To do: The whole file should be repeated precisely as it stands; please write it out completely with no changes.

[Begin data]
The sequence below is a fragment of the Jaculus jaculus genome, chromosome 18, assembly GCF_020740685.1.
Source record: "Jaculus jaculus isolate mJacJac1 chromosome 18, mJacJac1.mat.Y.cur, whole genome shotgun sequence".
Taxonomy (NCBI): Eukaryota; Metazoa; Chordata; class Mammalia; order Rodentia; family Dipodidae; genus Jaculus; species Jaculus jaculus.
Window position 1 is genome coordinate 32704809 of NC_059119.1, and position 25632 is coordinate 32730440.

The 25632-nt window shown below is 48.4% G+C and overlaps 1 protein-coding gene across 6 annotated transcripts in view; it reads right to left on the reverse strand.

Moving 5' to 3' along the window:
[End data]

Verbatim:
The sequence below is a fragment of the Jaculus jaculus genome, chromosome 18, assembly GCF_020740685.1.
Source record: "Jaculus jaculus isolate mJacJac1 chromosome 18, mJacJac1.mat.Y.cur, whole genome shotgun sequence".
Taxonomy (NCBI): Eukaryota; Metazoa; Chordata; class Mammalia; order Rodentia; family Dipodidae; genus Jaculus; species Jaculus jaculus.
Window position 1 is genome coordinate 32704809 of NC_059119.1, and position 25632 is coordinate 32730440.

The 25632-nt window shown below is 48.4% G+C and overlaps 1 protein-coding gene across 6 annotated transcripts in view; it reads right to left on the reverse strand.

Moving 5' to 3' along the window: